About 750 people took part in a rally on 8 December to commemorate the 1995 accident at Monju, Japan's prototype fast breeder reactor (FBR), at Tsuruga City, Fukiui Prefecture. The demonstrators further expressed their opposition to the planned restarting of Monju.
(560.5353) WISE Hiroshima - On 8 December 1995 there was a sodium coolant leakage and subsequent fire at Monju - one of the most feared types of accident, and the subject of repeated warnings from anti-nuclear experts and groups.
The cause was a very simple design mistake: a breaking temperature sensor. In order to control and monitor the operation of the plant, many sodium coolant pipes contain temperature sensors. The design of these is like a long thimble (or "pocket") projecting from the wall of the pipe to near its center. In the 1995 accident the "pocket" had broken off, which started the leaking of the pipe.
The operator was the Power Reactor and Nuclear Development Corporation (PNC), now known as the Japan Nuclear Cycle Development Institute (JNC). PNC stated that the accident was unexpected and tried to pass it off as not serious.
The accident ended the government's plans for further construction of FBRs in Japan, but Monju itself is not permanently closed. It has been under safety review since June 2001, and after the necessary renovations, is supposed to restart in 2003 or 2004.
Before Monju can be put back into operation it will be necessary to replace all the thermocouple pockets of the same type as that which failed. The design of the replacement has not yet been finalized. The faster sodium can be drained from a leaking loop the more quickly any incident can be terminated. The design of the Monju secondary sodium draining system has therefore been re-examined with a view to shortening the drain time.
The information received in the Control Room from leak detection, smoke detection, temperature sensors etc. during the accident was presented to the operators on various panels and displays in such a way that it was difficult to understand and follow. A new dedicated sodium leak panel will be introduced which groups all information relevant to this type of incident.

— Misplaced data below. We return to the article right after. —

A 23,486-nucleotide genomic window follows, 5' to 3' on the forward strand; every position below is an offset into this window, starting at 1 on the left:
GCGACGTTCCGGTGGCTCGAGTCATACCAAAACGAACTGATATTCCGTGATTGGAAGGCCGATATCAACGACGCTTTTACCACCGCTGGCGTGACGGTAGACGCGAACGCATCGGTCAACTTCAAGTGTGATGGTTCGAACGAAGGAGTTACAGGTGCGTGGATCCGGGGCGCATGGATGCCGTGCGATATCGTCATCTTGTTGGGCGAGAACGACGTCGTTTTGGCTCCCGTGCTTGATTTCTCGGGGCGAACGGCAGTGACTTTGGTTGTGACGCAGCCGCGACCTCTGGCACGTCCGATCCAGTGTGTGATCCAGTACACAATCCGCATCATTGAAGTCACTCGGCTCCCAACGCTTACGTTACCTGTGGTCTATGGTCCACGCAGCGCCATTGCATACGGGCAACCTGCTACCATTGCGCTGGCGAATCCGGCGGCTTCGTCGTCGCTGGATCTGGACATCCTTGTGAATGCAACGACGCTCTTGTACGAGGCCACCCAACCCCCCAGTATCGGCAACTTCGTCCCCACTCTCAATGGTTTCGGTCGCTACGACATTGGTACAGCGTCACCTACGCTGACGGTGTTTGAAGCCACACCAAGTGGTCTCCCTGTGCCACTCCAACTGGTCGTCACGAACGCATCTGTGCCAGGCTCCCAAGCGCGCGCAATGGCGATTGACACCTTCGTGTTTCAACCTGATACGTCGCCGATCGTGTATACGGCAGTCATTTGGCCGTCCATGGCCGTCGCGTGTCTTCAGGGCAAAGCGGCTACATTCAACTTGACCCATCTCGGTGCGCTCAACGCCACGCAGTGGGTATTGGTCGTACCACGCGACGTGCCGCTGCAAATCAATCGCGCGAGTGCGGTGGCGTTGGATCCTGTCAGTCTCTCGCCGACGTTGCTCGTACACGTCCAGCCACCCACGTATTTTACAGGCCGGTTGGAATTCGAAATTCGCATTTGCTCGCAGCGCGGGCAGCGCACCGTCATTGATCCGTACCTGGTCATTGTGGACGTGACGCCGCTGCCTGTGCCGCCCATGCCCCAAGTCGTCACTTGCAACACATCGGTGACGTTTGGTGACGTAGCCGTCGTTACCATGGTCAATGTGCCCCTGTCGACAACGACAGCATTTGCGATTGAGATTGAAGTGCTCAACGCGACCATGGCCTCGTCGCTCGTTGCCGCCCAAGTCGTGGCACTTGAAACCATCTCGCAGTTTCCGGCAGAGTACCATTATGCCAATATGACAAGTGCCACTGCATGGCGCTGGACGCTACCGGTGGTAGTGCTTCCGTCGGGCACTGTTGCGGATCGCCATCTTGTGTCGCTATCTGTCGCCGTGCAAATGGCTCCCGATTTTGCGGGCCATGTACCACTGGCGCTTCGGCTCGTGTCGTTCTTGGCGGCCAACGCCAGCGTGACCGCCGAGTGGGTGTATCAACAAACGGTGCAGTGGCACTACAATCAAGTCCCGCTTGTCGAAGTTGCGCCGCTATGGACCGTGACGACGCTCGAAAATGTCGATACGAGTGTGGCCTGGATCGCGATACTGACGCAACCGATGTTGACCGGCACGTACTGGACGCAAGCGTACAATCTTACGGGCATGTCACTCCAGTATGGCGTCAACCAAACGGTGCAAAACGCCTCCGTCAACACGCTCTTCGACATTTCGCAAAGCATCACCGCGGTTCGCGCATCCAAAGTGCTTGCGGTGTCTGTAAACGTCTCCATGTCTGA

Opponents filed a civil and administrative lawsuit against the operation of Monju in 1983, which is currently under appeal.
Experts warn that FBRs are more dangerous than conventional commercial reactors. Plutonium is highly toxic and more fissile than uranium, and the possibility of a core explosion is higher than with the other types of reactor. Sodium reacts easily with water and burns fiercely, making it technologically difficult to control safely.
Japan is also located in an earthquake-prone region, and there are several active faults near Monju, yet the structure of Monju FBR is more fragile than conventional reactors.
Before the sodium accident in December 1995, construction of a reprocessing plant for spent fuel from FBRs had been started. If the facility, called Recycle Equipment Test Facility (RETF), which is located in Tokaimura, is completed and goes into operation, it will separate super weapons-grade plutonium of high purity from 17.5 tons of FBR blanket fuel. Greenpeace International has revealed that sensitive technology for this was illegally transferred from five nuclear weapons laboratories in the United States, including the Savannah River site, and Oak Ridge National Laboratory.
It is clear that development of FBRs and continuation of reprocessing will undermine efforts towards non-proliferation, especially in this region of northeast Asia, where military tensions have been high. Moreover, the 11 September disaster in the USA alerted us all to the vulnerability of nuclear facilities to unexpected attack by terrorists.
Anti-nuclear groups, including "Stop Monju" and Citizens Nuclear Information Center, are campaigning for a million petition signatures for the scrapping of Monju FBR, and have so far collected more than 877,000.
On the sixth anniversary of the Monju accident, six citizens of Plutonium Action Hiroshima did a street action at the Atomic Bomb Dome in Hiroshima City. They gave leaflets to passers-by, reminding them of the accident six years ago, and tried to draw public attention to the government's intention to restart Monju FBR.
- WISE Hiroshima
Contact: Satomi Oba at WISE Hiroshima (email@example.com)